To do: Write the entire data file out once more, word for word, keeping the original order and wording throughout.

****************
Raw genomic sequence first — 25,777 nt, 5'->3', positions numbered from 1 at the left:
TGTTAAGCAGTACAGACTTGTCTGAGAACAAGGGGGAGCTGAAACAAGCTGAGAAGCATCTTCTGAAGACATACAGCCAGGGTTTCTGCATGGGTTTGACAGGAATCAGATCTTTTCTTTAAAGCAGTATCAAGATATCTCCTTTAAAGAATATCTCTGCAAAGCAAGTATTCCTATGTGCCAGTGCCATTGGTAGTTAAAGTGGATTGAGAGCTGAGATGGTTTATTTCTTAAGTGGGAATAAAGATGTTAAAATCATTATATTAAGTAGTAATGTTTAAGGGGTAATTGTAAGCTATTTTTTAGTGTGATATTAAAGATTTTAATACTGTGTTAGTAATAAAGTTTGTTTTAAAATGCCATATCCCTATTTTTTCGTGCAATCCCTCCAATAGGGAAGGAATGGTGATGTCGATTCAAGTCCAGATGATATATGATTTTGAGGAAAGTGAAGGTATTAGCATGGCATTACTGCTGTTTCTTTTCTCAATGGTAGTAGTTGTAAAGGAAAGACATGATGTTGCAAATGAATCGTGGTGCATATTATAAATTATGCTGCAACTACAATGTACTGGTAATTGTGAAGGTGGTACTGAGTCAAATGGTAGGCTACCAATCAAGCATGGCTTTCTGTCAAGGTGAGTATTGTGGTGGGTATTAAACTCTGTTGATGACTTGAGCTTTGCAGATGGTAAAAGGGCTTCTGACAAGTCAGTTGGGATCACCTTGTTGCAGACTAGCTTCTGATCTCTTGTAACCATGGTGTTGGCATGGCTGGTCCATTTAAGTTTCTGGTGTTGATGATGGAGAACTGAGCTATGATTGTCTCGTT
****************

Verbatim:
Raw genomic sequence first — 25,777 nt, 5'->3', positions numbered from 1 at the left:
TGTTAAGCAGTACAGACTTGTCTGAGAACAAGGGGGAGCTGAAACAAGCTGAGAAGCATCTTCTGAAGACATACAGCCAGGGTTTCTGCATGGGTTTGACAGGAATCAGATCTTTTCTTTAAAGCAGTATCAAGATATCTCCTTTAAAGAATATCTCTGCAAAGCAAGTATTCCTATGTGCCAGTGCCATTGGTAGTTAAAGTGGATTGAGAGCTGAGATGGTTTATTTCTTAAGTGGGAATAAAGATGTTAAAATCATTATATTAAGTAGTAATGTTTAAGGGGTAATTGTAAGCTATTTTTTAGTGTGATATTAAAGATTTTAATACTGTGTTAGTAATAAAGTTTGTTTTAAAATGCCATATCCCTATTTTTTCGTGCAATCCCTCCAATAGGGAAGGAATGGTGATGTCGATTCAAGTCCAGATGATATATGATTTTGAGGAAAGTGAAGGTATTAGCATGGCATTACTGCTGTTTCTTTTCTCAATGGTAGTAGTTGTAAAGGAAAGACATGATGTTGCAAATGAATCGTGGTGCATATTATAAATTATGCTGCAACTACAATGTACTGGTAATTGTGAAGGTGGTACTGAGTCAAATGGTAGGCTACCAATCAAGCATGGCTTTCTGTCAAGGTGAGTATTGTGGTGGGTATTAAACTCTGTTGATGACTTGAGCTTTGCAGATGGTAAAAGGGCTTCTGACAAGTCAGTTGGGATCACCTTGTTGCAGACTAGCTTCTGATCTCTTGTAACCATGGTGTTGGCATGGCTGGTCCATTTAAGTTTCTGGTGTTGATGATGGAGAACTGAGCTATGATTGTCTCGTT